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Shenk%20et%20al.%20-%20Older%20women%27s%20attachments%20to%20their%20home%20and%20possessions.pdf

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Department
Health, Aging and Society
Course
HLTHAGE 1BB3
Professor
Jessica Gish
Semester
Fall

Description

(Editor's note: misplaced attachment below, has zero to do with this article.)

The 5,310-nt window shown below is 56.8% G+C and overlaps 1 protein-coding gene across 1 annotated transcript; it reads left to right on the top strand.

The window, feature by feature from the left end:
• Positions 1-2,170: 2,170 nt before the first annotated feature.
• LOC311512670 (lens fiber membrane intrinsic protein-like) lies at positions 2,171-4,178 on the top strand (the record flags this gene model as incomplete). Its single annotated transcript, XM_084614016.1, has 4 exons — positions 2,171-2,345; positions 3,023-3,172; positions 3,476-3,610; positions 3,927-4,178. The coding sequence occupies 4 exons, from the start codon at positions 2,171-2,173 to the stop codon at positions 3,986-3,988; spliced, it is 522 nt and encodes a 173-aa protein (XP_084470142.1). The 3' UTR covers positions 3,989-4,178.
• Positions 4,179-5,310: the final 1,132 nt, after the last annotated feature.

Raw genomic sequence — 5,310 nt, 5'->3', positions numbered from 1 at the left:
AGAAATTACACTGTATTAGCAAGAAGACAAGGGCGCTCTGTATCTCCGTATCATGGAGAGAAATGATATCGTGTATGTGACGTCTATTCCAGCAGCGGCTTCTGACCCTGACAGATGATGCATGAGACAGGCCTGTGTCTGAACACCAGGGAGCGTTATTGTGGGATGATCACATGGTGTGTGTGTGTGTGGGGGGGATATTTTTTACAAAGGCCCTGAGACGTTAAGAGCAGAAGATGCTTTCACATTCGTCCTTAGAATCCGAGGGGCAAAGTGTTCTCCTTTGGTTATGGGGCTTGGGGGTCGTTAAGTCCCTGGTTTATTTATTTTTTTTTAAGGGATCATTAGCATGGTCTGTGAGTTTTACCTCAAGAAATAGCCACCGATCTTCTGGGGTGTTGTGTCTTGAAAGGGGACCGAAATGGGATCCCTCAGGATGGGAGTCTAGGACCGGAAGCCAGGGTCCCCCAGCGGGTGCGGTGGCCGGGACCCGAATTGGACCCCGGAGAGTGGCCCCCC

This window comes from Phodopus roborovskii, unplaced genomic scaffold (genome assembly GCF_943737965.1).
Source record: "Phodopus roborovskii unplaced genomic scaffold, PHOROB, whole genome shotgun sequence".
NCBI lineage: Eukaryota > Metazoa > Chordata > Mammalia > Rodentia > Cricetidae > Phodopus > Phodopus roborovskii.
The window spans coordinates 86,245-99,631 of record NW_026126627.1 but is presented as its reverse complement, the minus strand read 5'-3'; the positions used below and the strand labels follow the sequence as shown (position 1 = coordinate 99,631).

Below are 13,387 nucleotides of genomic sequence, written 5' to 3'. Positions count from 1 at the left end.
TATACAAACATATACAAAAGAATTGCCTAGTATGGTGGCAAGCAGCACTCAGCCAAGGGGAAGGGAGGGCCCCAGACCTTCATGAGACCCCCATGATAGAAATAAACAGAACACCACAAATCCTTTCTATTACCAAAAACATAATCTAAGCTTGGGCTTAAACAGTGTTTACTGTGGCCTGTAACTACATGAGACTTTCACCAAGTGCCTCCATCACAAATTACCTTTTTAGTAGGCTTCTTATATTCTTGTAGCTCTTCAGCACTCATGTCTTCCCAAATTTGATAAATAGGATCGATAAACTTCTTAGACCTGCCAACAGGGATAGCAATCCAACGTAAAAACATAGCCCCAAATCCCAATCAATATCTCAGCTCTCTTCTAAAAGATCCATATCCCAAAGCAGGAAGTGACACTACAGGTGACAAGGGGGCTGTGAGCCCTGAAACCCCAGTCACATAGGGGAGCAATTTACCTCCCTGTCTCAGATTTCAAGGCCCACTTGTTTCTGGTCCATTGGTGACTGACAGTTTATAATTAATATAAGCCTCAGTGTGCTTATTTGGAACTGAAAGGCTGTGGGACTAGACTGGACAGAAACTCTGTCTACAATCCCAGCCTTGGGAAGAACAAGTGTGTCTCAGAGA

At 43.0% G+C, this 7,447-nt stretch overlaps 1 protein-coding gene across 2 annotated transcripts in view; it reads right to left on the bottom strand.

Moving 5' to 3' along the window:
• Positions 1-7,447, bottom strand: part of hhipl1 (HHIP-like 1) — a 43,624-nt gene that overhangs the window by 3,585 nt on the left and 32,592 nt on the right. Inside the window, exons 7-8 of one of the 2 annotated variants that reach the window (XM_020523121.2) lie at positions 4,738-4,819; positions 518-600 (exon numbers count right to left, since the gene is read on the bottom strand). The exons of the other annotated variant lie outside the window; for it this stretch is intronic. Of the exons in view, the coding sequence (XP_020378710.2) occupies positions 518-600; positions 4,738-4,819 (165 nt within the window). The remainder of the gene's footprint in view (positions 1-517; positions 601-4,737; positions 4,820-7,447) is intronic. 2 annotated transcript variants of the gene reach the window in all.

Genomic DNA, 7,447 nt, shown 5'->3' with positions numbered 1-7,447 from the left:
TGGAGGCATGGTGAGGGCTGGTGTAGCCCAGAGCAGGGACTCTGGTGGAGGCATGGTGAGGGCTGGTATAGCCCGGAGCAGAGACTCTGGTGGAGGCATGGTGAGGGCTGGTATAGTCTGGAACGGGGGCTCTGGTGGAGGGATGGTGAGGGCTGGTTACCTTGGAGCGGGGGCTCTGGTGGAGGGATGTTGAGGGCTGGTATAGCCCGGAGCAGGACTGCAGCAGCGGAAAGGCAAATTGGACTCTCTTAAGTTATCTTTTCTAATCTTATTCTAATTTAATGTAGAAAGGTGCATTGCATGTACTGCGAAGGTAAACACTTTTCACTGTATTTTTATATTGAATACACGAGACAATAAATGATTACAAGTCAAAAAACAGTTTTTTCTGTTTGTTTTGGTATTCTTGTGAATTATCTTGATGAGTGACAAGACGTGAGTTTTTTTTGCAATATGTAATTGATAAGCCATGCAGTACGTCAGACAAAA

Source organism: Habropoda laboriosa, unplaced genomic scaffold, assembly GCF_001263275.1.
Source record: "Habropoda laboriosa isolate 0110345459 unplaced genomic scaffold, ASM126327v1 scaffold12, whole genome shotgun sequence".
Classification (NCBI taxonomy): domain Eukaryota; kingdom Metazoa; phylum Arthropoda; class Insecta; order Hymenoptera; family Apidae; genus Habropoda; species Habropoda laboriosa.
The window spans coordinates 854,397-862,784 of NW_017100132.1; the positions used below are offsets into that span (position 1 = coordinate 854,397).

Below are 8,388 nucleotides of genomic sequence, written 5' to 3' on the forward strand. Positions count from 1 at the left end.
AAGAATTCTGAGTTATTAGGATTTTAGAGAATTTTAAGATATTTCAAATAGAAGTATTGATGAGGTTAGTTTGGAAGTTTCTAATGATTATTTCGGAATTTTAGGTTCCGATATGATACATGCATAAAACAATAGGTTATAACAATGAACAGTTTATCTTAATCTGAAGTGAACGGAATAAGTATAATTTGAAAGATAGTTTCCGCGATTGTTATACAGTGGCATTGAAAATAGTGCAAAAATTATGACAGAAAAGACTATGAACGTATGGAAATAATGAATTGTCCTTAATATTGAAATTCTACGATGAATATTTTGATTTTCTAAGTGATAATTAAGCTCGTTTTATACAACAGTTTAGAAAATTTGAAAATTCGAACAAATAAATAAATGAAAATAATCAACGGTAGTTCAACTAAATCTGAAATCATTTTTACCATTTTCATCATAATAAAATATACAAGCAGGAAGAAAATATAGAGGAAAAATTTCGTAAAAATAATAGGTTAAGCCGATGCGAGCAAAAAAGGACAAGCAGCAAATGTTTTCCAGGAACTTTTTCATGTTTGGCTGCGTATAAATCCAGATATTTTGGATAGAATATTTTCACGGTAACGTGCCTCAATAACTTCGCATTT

Journal of Aging Studies 18 (2004) 157–169 Older women’s attachments to their home and possessions Dena Shenk a,*, Kazumi Kuwahara b, Diane Zablotsky a aDepartment of Sociology and Anthropology, University of North Carolina Charlotte, 9201 University City Boulevard, b Charlotte, NC 28223-0001, USA 2-29-9-102 Nagaski, Toshima, Tokyo, 171-0051, Japan Abstract The current cohorts of older women in the United States were raised with clear gender roles and expectations, defining a woman’s primary focus as her home and family. It seems likely, therefore, that they will have at least, in part, developed a sense of their own identities in relation to their homes and possessions. This study is based on in- depth interviews with four older widows in Charlotte, NC, who still live in the homes where they lived with their deceased husbands. Utilizing a lifecourse perspective, this paper explores the themes in their attachment to their homes and possessions. D 2004 Elsevier Inc. All rights reserved. Keywords: Place attachment; Home; Possessions; Identity; Lifecourse; Widowhood 1. Introduction The current cohorts of older women in the United States were raised with clear gender roles and expectations, defining a woman’s primary focus as her home and family. Many of them have invested enormous amounts of time and emotion in their homes as full-time homemakers as a result of traditional gender roles associated with their cohort (Howell, 1994). It is not surprising, therefore, that their identities are often tied to their families, homes, and possessions. Using a lifecourse perspective, this paper explores the attachment to their home and possessions of four older widows who have remained in the homes in which they lived with their deceased husbands. This is a common pattern with older widows tending to remain in their homes after the death of their husbands. The rate of moving for those 65 years and over is only 4.1% (Commerce Department * Corresponding author. Tel.: +1-704-687-4349; fax: +1-704-687-3091. E-mail address: [email protected] (D. Shenk). 0890-4065/$ - see front matter D 2004 Elsevier Inc. All rights reserved. doi:10.1016/j.jaging.2004.01.006 158 D. Shenk et al. / Journal of Aging Studies 18 (2004) 157–169 Census Bureau, 1998). If a widowed person is going to move after a spouse’s death, they typically do so during the first year of widowhood. The probability of moving for this group diminishes over time, and even after 20 years, 40% are estimated to be in the home they occupied when they became widowed (Chevan, 1995). Like many women of the older generation, they devoted themselves to their homes and families, with the roles of wife and mother being primary throughout their adult lives. At least, in part, their identities continue to be tied to these roles, although their husbands have died and their children are grown. The focus of this paper is to develop an understanding of their attachment to their homes and possessions. In particular, we will explore their connections to their families as reflected through the meanings of their homes and possessions. 2. Background 2.1. Lifecourse perspective Each person’s journey through life can be viewed as a road map, offering many alternative routes to many alternative destinations. The pathways that develop as we age are a result of accumulated decisions and the consequences of those decisions (Atchley & Barusch, 2004). The timing of events over an individual’s lifetime, in such areas as education, work, and family, affects the overall lifecourse whether they are ‘‘on-time’’ or ‘‘off-time’’ (Barresi, 1997). The concepts of on- and off-time refer to the timing of specific events and transitions within a person’s life, such as the birth of one’s last child, death of a spouse, or returning to college. The timing of such events, in relation to the cohort norms and cultural expectations, also affects their impact on the individual’s lifecourse. The lifecourse perspective offers the most appropriate background for investigating the attach- ment of these widows to their homes and possessions. This model allows us to explore the playing out of age-related roles and role transitions over time, while keeping in mind the social context in which individuals adapt to new circumstances and social statuses (Giele & Elder, 1998; Quadagno, 2002). According to the lifecourse principle, we cannot understand a single phase of a person’s life apart from its antecedents and consequences (Riley, 1998). At the same time, any individual’s life is intertwined or intersected with the lives of others (Riley, 1998). These assumptions led us to believe that the home, and its contents, would represent anchors in various ways to the woman’s past role as wife (and mother) and provide representations and guideposts to her future life as a widow. Making this transition represents the kind of age-related change that the lifecourse approach articulates. Currently, women are more likely to experience old age living alone, and their gender influences how they will respond to this experience. The socialization they received as a cohort has impacted the way they construct relationships and faced opportunities and choices (Moen, 2001). Furthermore, the influence of social stratification (in race, class, and gender), social capital as reflected in social support and assistance available in old age, and personal capital as found in resiliency and the ability to respond to stress all impact how aging persons experience social change (O’Rand, 2001). Looking at the attachment of home and possessions after widowhood brings us to the intersection of these macro- and microforces, and sheds light on the similarities and differences in how women with different social characteristics navigate the change. D. Shenk et al. / Journal of Aging Studies 18 (2004) 157–169 159 2.2. Place attachment Place attachment ‘‘is a set of feelings about a geographic location that emotionally binds a person to that place as a function of its role as a setting for experience’’ (Rubinstein & Parmelee, 1992, p. 139).A fundamental assumption in the literature is that what underlies a sense of place attachment are personal meanings of the home. Dill (1990) uses the term homelife to refer not only to what people do and experience every day at home, but also how they interpret their home environment. Rubinstein and Parmelee (1992) describe individuals as meaning makers, that is, as self-directed entities who actively assign personal meanings to their homes. The meaning of home has experiential aspects and involves the relationship between people and their environments (Dovey, 1985). Time is an important factor in the development of place attachment, which is relevant for these women who have remained in their previous homes. Moreland and Zajonc (1977) found that place attachment intrinsically occurs over time, based on frequency of exposure. Familiarity is an important aspect of place attachment and leads to development of a sense of order. ‘‘Remaining where one has lived for a long time means living in a home that is ‘known,’ in the sense of its providing a family of schemata for comprehension and action’’ (Lawton, 1990, p. 639). Typically, knowing how to do one’s tasks with minimal energy and attention promotes a sense of security (Lawton, 1990). For example, we can find light switches in the dark because our familiar environments enable us to ‘‘feel’’ them (Dovey, 1985). Rowles (1984, p. 146) describes this ‘‘sense of physical insideness, of being almost physiolog- ically melded into the environment, [that] results from an intimacy with its physical configuration stemming from the rhythm and routine of using the space over many years.’’ Ironically, minor changes, such as a door unexpectedly left wide open, can easily turn out to be a hazard in this level of familiar environment (Rowles, 1993). The repetitious use of space allows the development of routines and rituals. Personal rituals are individually constructed, habitual, internalized routines (Pastalan & Barnes, 1999). Pastalan and Barnes (1999) explain and illustrate the nature of personal rituals with the following example: ‘‘The time and location are very specific and very individual. Perhaps the mirror must be well lighted, the products laid out methodically, and the makeup applied in a prescribed manner’’ (p. 84). Rituals not only ‘‘help to give meaning to individuals in terms of who they are, where they are, what they do, and why they do it’’ (p. 83), but the meaningfulness of rituals also anchors people to their environments. No less important to the development of order is the privacy in one’s home that allows us to personalize our activities. Perhaps, more to the point, the control afforded by ‘‘both physical and symbolic boundaries’’ (Dovey, 1985, p. 36) enables us to regulate our behavior at home and our interaction with the world outside (Altman, 1975; Dovey, 1985). Thus, ‘‘privacy lets us drop our smiles, our masks, and our roles temporarily, suspend etiquette, scratch an itch, curse, cry, fall apart [and] pull ourselves together’’ (Kron, 1983, p. 27). In this protected environment, one can be ‘‘at ease’’ (Kron, 1983) and ‘‘come closer to one’s self’’ (Dovey, 1978). Territoriality also provides freedom for us to express ourselves, and this often results in the personalization of our home environment (Kron, 1983). Personalization typically involves arranging, molding, and even manipulating a space (Marcus, 1992). By the definition of Altman (1975), primary territories are exclusively used and controlled by the residents on a daily and almost permanent basis. ‘‘In such territories, the identity of the owner is salient’’ (Altman, 1975, p. 112). ‘‘Decorating or personalizing this space in our own particular style is our way of saying: ‘This is mine... this is an expression of who I am’’ (Marcus, 1992, p. 88). Gradually, over time, the home and one’s identity begin 160 D. Shenk et al. / Journal of Aging Studies 18 (2004) 157–169 to overlap. The home ‘‘may be the outward manifestation of an inner reality, reflecting both (the woman’s) identity and her relationship to the larger community’’ (Swenson, 1998, p. 391). Rubinstein and Parmalee (1992, p. 148) described this interactive relationship between one’s home and one’s personal identity as follows: ‘‘Attachment to place develops most directly from life experiences and associated notions of what has been important in one’s life and who one is in the world.’’ ‘‘Individual identity is revealed by patterns of symbolic meaning that characterizes the individual’s unique interpretation of experience’’ (Kaufman, 1993, p. 18). This personalization of space with one’s identity is a human quest (Dovey, 1985). ‘‘Although one has little control over the things encountered outside the home, household objects are chosen and could be freely discarded it they produced too much conflict within the self’’ (Csikszentmihalyi & Rochberg-Halton, 1981, p. 17). This refers not only to objects that are seemingly related to the self, ‘‘but everyday utilitarian objects also serve the same purpose of providing information about the self, and yet their effect can be so pervasive as to be difficult to discern at first glance’’ (Csikszentmihalyi & Rochberg-Halton, 1981, p. 92). By their very nature, older adults’ memories and stories can highlight their identity in terms of their home. Often, the home is where people age and ‘‘what has happened in life is increasingly likely to have happened in this place’’ (Rubinstein, Kilbride, & Nagy, 1992, p. 80). In terms of our present focus, it is important that the home is also ‘‘where families grow and develop’’ (Rubinstein et al., 1992, p. 80). The parental home then often becomes ‘‘a focal point for family gatherings’’ for older parents and their adult children (Atchley, 1983, p. 14). One key element of the individual’s identity within the home then is ‘‘the theme of connection’’ (Rowles, 1987, p. 340). In the study of Kamptner (1989, p. 181) of the meanings of older adults’ possessions, he found ‘‘possessions as symbols of others was a theme mentioned over and over again.’’ For example, ‘‘more than any other object in the home, photos serve the purpose of preserving the memory of personal ties’’ (Csikszentmihalyi & Rochberg-Halton, 1981, p. 69). In addition, objects received as gifts can remind the owner of the givers, and relationships or bonds with those people (Kamptner, 1989). Similarly, heirlooms, such as dishware, silverware, furniture, and jewelry, tend to symbolize interpersonal–familial association (Kamptner, 1989). Possessions are important to those who relocate. Among nursing-home residents, possessions provide historical continuity, comfort, and a sense of belongingness (Wapner, Demick, & Redondo, 1990). The concrete nature of ‘‘things’’ also holds steady in their meanings, as individuals change throughout the lifecourse. They are visible connections that individuals have to their unique, historical past (Tobin, 1996). While the relationship between the home and one’s identity is individualistic, it occurs within the constraints of collective culture and social norms (Dovey, 1985; Rubinstein, 1989, 1990; Rubinstein & Parmelee, 1992). For example, ‘‘the symbolic value of kinship’’ (Csikszentmihalyi & Rochberg-Halton, 1981, p.241) in American society is reflected in ‘‘the theme of connection.’’ ‘‘Americans [also] thrive on a myth of unlimited independence and choice’’ (Rubinstein et al., 1992, p. 146), and ‘‘dependency is to be avoided at all costs’’ (Rubinstein et al., 1992, p. 4). Living in a culture that values independence so high, ‘‘to have a home, to live in one’s own home, to be in the home are very much part of a sense of personal coherence and continuing physical viability’’ (Rubinstein et al., 1992, p. 19). The combination of physical and autobiographical experiences in one’s home over time, then, results in a sense of place attachment by means of interpretation and active meaning, making that becomes blended with one’s identity. D. Shenk et al. / Journal of Aging Studies 18 (2004) 157–169 161 3. Methodology This study is based on in-depth interviews with four older widows in Charlotte, NC, who still live in the homes where they lived with their deceased husbands and utilizes a lifecourse perspective. The interviews were conducted by the second author for her thesis research on place attachment and its significance in the bereavement process of older women. Eligible women were sought through senior organizations, aging service providers, and churches. Participants were selected according to the following criteria: (1) widowed between 2 and 10 years, (2) aged 60 or older, and (3) living in the home in which they resided with their husband. After initial contact by telephone, the second author conducted three interviews with each respondent in the participant’s home during spring 2001. During the first interview, each participant was asked to talk about her husband, marriage, child rearing, the death of her husband, and widowhood. The use of open-ended questions allowed each woman to tell her story in her own way, highlighting what she thought were the most important aspects or incidents of her life. As the interview progressed, the interviewer asked open-ended questions, adopted from Whitebourne (1986), in an attempt to elicit information about how she defined herself. For example, a respondent was asked ‘‘What is important to you about being a mother?’’ In the second interview, the participant was asked to show the interviewer around her home, and spontaneous questions were asked during the tour. Underlying this request was the literature that suggests that how a person decorates the home tends to reflect her place attachment, especially in terms of identity. The third interview focused on the participant’s current life at home. She was asked to describe her home environment and typical day at home, including issues related to daily routines, favorite activities, and personal rituals. Other questions related to privacy, age identity, personal values, and health status. Each interview was transcribed verbatim and analyzed for recurrent themes and patterns, along with prevalent words and phrases. Emerging themes were uncovered for each respondent, as well as patterns within the group of narratives. The next stage was to define the most important variables and to distinguish their relationships utilizing an ideographic approach focusing on sequences of events and behavior. Finally, each woman’s attachment to her home was described in terms of its significance in her life. These women all had the financial resources to meet the normative expectations laid out for them and were primarily homemakers. This study enables us to explore the range of ways in which they attach meaning to their homes and possessions and how their identities are related to their families, homes, and possessions. 4. Participants The women were between the ages of 64 and 80 years at the time of the first interview and had been widows between 3.5 and 7.5 years. They all had remained in the homes in which they lived in before their husbands died. Three of the women were full-time homemakers, while one of them worked outside the home after her children were in school. The length of residence in their current homes prior to the death of their husbands varied from 5.5 to 27 years; the total length of residence in their current homes varied between 13 and 30 years. All four women were white. 162 D. Shenk et al. / Journal of Aging Studies 18 (2004) 157–169 1 Mrs. Betty Rose is 80 years old and was married in 1943 when she was 22 years old. She has three children, and her mother lived with them until she died at the age of 76. She has lived in the same three-bedroom ranch house since they returned to Charlotte in 1967. After retiring in 1983, her husband developed Parkinson’s disease and cancer. She cared for him until he passed away peacefully at home the day after Thanksgiving in 1996 when he was 75 years old. Four and one-half years after her husband’s death, Mrs. Rose enjoys new things that she rarely did when she was caring for her family. She has no serious health problems and still lives independently in her home of almost 25 years. Mrs. Kelly Wilson is 69 years old and was married in 1954, when she was 22, to a man from her hometown. She intended to become a teacher but worked in a bank until she was 5 months pregnant with her first child. ‘‘You didn’t work that long in those days, especially when you were in public places, you know.’’ She had eight children and found great joy in raising her family. She and her husband built a ranch house a few blocks away from their previous two-story home and moved in 1988. Her husband retired in 1989 and died of lung cancer, at home, in 1993, just 1 month before his 62nd birthday. Seven and one half years after her husband’s death, Mrs. Wilson devotes a lot of time and energy to her church outreach ministry and to her 18 grandchildren. Mrs. Tracy King celebrated her 71st birthday during the series of interviews. She was born in 1930 and was married in 1956 when she was 26 years old. She had three different jobs before and shortly after her marriage, then stayed home to raise her son and daughter. The Kings were transferred four times by the insurance company her husband worked for before their move to her current home in Charlotte in 1986. Her husband retired in 1989 and was diagnosed with cancer. He died 8 months later in 1993 at the age of 63. Mrs. King reads a lot, plays golf, and travels often. She cares for her dog and enjoys the company of her daughter and her husband’s extended family. Mrs. Linda Forrest was born in 1936 and is 64 years old. Her 90-year old mother is legally blind and lives in a nursing home. She was married in 1956 when she was 20 years old and stayed home to raise her four children. Once her youngest child was in kindergarten, she started to work part time and then full time. The Forrests’ third move brought them to Charlotte in 1971 when her husband, a chemical engineer, took a new job, from which he retired in 1987. He later developed cancer and heart disease and died in the summer of 1998 when he was 74 years old. Mrs. Forrest gets up at 4:20 a.m. every morning and, on weekdays, begins her day by walking at the mall. She then works downstairs in her home office and has no plan to retire. 5. Findings The research findings are presented in terms of key themes and issues drawn from the analysis of the interviews with these four women. First, the cohort norms and cultural expectations that guided the lifecourse of these older women are presented as a background against which their lives can be viewed. Second, in seeking to understand how they define themselves and find meaning in their lives, we explore the ways in which their identities are tied to their homes and families. Third, we will look at their representations of home and the meaning of place attachment in their lives. Fourth, we explore their 1 Pseudonyms have been created to protect the anonymity of the respondents. D. Shenk et al. / Journal of Aging Studies 18 (2004) 157–169 163 attachment to their homes and possessions, and finally, the use of personal rituals and routines in their present lives. 5.1. Cohort norms and expectations These women were born between 1920 and 1937, and each followed the cultural expectations of marrying, establishing a home, and raising children. Mrs. Wilson explained: ‘‘it was part of our role as being a good wife to set up our household... a comfort area for our husband and for our children.’’ For those who worked outside the home, few jobs were readily available for women of this generation. As Mrs. King explained, ‘‘working as a secretary, in a bank and teaching were the only decent opportunities for women in those days.’’ Those women who worked outside the home were generally expected to stop working when they became pregnant, staying home to raise their family. Mrs. Rose, for example, enjoyed her bookkeeping job, but she quit working when she became pregnant 1 year after she was married. She stayed home to raise her children and ‘‘make a home’’ because working outside the home was not a popular choice for wives and mothers in those days. As Mrs. Forrest explained: ‘‘Mothers did not go to work then. You were thought odd if you did and I had no... desire to go to work ‘cause you had your hands full at home.’’ As Mrs. Rose explained, ‘‘Happiness I think with our generation was taking care of your family, taking care of your husband, and having a family.’’ For example, she made all the arrangements for the family’s move to Charlotte, including selling their home and packing their things, when her husband got a good job offer there. One essential aspect of homemaking was preparing daily meals for the family. Each of the women discussed their continuing cooking efforts, even now that they no longer have family at home. For example, Mrs. Rose beats eggs and flour to make pancakes for breakfast and sometimes tries new recipes just for herself. Mrs. King ‘‘does biscuits’’ and eats homemade soup for lunch. In contrast, Mrs. Wilson and Mrs. Forrest indicated that they enjoy cooking on special occasions. Mrs. Wilson’s sons and their wives often come to her home for Sunday dinner. She explained, ‘‘Having lived alone, I can’t say that I do a lot of extremes as far as cooking. But if I have the family, it keeps your cooking skills polished, you know. As they say, if you don’t use it, you lose it. So I put on the dinner.’’ Mrs. Forrest similarly explained, ‘‘Since my husband died, I don’t cook for myself unless somebody is coming. I mean I’ll do something, but I won’t do anything elaborate.’’ When she welcomes her family, she bakes bread like her grandmother used to do for her family. She describes bread making as ‘‘very stress relieving [and] relaxing. It’s a labor of love.’’ Each of these older women followed the cultural norms and expectations for their cohort of women, devoting their lives to making a home and raising their children. This was made possible by the financial security provided by their husbands. They have each sought to r